Search Engine Marketing: The Basics of Paid Search


Here’s a statistic that won’t surprise you: almost 90% of all buying decisions start with online research. Think about your own buying decisions. How many important purchases do you NOT spend some time researching online? Very few, I’m sure.

But this behavior isn’t unique to consumer buying. It’s highly prevalent in business buying as well. In fact, it might be even more important, especially when it comes to major purchases and large investment outlays.

And where does most online research start? In a search bar, which leads to search engine results pages. That should make it fairly obvious that you want your business to be on search engine results pages, or SERPs. There are a few ways to accomplish this, but the most direct method is by paying to be there. This form of search engine marketing is generally known as paid search, and here’s what you need to know about it.

Watch this video to see paid search explained in 2 minutes.

First, let’s clear up a little terminology. Paid search is a term used similarly to search engine marketing (SEM). Paid search is also sometimes referred to as pay-per-click (PPC), based on the premise that advertisers pay the host each time an ad is clicked on by a user.

While SEO – search engine optimization – is also literally a form of search engine marketing, we typically think of SEO as the unpaid, or organic, side of SERPs. Earning your way into the organic rankings on SERPs is an entirely different beast and an entirely different conversation. Here, we’re strictly talking paid search, or SEM.

When you type a search term into the search bar of a search engine (let’s see how many times we can get the word search into this sentence), what you get – the list of results as determined by that search engine – is what we call the search engine results page (SERP). For many searches, there will be several listings at the top of the page that have paid for the right to be there (you’ll notice they’re marked as ads). This is important since research tells us that the further down the SERP something sits, the less likely it will get clicked on. In fact, there’s a (kind of morbid) long-running joke in the marketing industry that the best place to hide a body is page 2 of Google search results, because studies show less than 10% of users go beyond the first page of results.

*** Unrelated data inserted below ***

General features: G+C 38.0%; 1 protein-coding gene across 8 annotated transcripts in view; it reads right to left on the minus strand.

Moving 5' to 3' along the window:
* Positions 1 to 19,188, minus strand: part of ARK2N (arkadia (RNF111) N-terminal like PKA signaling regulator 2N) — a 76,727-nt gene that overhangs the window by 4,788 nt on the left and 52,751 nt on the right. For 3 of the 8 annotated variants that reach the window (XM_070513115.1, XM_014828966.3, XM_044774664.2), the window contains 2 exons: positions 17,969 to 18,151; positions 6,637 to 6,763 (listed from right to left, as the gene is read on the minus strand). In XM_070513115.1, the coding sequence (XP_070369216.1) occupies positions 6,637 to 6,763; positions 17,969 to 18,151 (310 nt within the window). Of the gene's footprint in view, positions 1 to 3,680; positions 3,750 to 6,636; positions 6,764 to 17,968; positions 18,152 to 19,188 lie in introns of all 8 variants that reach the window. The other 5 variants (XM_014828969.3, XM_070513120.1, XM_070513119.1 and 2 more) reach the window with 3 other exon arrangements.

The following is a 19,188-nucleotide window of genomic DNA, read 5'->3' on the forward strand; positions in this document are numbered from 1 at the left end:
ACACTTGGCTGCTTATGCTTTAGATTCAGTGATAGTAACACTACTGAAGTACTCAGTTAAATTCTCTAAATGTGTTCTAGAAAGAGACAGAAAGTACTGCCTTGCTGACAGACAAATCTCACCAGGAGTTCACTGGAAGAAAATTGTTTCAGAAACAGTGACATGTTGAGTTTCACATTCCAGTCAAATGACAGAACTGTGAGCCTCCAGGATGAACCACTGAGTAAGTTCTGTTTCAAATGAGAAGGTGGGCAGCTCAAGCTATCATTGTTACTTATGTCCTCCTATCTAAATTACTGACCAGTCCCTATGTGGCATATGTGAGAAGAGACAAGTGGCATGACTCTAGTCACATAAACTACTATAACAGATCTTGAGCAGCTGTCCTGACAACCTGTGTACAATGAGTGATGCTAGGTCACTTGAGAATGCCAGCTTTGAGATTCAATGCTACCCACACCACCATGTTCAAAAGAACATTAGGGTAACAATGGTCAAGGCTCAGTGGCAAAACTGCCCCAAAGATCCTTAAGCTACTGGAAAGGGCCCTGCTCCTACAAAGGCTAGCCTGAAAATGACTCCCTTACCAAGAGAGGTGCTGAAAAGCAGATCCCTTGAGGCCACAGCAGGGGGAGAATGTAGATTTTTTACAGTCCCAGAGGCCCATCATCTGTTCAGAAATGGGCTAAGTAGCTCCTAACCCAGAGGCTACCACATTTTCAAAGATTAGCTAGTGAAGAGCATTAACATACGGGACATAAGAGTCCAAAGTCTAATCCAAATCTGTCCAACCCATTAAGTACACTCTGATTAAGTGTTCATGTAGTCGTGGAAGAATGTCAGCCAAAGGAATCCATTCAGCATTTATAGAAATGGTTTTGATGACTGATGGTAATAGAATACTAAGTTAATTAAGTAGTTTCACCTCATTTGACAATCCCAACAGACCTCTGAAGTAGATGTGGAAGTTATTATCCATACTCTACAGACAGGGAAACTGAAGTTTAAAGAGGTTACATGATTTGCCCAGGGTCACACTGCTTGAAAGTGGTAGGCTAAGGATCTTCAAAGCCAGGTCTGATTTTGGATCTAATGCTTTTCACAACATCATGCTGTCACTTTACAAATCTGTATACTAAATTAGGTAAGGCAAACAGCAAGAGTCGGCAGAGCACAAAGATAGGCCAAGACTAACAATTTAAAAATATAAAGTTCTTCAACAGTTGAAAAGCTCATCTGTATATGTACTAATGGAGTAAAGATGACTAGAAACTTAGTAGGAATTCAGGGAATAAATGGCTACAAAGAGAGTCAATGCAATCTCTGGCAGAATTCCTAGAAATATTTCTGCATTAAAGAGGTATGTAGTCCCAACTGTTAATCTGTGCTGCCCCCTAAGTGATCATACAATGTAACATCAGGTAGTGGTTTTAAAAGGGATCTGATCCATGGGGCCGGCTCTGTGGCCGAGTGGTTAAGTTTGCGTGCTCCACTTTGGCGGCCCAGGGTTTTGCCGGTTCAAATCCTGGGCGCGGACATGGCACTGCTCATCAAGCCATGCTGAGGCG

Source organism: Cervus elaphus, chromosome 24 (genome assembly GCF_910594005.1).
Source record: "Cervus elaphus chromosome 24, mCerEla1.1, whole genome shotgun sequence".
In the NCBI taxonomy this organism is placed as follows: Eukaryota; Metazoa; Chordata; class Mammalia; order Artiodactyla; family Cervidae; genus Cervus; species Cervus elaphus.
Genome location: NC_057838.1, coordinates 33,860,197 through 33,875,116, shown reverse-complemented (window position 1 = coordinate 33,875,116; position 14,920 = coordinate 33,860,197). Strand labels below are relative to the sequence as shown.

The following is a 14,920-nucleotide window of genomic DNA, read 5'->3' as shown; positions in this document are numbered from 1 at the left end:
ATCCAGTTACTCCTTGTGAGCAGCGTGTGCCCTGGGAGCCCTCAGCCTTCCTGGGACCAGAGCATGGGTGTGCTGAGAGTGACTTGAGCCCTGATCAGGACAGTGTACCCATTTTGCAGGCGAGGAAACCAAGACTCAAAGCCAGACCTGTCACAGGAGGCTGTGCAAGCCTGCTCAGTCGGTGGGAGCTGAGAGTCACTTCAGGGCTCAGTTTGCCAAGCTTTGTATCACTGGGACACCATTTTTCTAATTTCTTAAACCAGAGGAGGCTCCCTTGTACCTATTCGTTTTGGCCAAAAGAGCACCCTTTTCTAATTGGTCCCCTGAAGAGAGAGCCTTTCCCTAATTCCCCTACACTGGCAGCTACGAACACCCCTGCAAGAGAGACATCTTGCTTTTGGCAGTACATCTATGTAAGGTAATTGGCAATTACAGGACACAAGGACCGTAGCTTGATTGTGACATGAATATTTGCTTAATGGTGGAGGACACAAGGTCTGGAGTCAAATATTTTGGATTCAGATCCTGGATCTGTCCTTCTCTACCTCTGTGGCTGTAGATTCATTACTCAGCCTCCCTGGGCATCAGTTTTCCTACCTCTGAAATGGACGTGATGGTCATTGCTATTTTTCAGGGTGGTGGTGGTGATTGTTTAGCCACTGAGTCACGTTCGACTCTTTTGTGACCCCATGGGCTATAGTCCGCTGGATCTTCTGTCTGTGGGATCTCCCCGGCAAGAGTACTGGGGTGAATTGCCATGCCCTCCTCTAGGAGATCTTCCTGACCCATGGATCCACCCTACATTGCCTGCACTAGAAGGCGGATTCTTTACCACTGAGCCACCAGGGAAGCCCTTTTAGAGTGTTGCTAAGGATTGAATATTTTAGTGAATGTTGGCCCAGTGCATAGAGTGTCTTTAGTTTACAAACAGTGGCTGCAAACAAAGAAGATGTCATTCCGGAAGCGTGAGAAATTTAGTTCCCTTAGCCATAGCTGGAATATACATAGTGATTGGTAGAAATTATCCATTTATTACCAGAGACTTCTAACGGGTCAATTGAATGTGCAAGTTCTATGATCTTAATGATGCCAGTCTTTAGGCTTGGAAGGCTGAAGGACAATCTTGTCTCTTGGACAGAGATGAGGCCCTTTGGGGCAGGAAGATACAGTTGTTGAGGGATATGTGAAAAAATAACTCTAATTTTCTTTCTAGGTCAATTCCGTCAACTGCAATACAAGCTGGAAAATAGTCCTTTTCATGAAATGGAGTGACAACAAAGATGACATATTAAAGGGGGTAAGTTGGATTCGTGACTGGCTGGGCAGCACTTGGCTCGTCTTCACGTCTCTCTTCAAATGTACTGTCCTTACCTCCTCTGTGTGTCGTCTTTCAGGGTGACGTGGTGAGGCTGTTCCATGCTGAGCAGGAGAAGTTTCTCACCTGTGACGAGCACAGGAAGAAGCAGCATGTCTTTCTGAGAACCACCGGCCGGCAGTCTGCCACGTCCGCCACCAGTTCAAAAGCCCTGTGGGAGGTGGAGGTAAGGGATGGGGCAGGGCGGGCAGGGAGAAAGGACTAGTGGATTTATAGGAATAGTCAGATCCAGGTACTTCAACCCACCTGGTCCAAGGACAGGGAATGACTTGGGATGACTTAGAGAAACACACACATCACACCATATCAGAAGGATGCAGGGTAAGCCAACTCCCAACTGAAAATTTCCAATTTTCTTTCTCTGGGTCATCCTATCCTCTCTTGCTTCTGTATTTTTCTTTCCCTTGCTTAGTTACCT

Paid search works essentially like this: Let’s say your company sells production line widgets. So, you set up a campaign around some keywords related to widgets and bid for premier placement. When someone searches for those keyword phrases, your ad is prominently displayed on the results page. If the user clicks on your link, you pay the search engine – you paid for that click (thus, pay-per-click).
SEM can be highly effective because, as we mentioned, we know that most buying decisions start with an online search. Research also shows that three-quarters of people who click on paid ads say they make it easier to find the information they’re looking for.

Paid search marketing is a simple concept, but it can be quite nuanced in execution. For example, knowing which keywords to choose and how to effectively bid for them can be tricky, given that your direct competitors probably have the same ideas you do for approaching SEM (similar keywords, for example). Then, there’s the analysis that must take place to sharpen and improve a campaign – how you take performance of the ads and adjust them to optimize the investment.

So, in summary: simple concept, not-so-simple execution. From start to finish, it can visually look something like this:


Search engines like Google offer tools to implement ad campaigns, but without a solid foundation for keyword strategy, audience segmentation and targeting, it can be really easy to lose critical ROI. Or, in stark terms, easy to waste money. But with a tactful and informed strategy, paid search pays off.

Ready to get started with paid search for your B2B company? Reach out to or (972) 402-7070 and we’ll connect you with a qualified marketing consultant.

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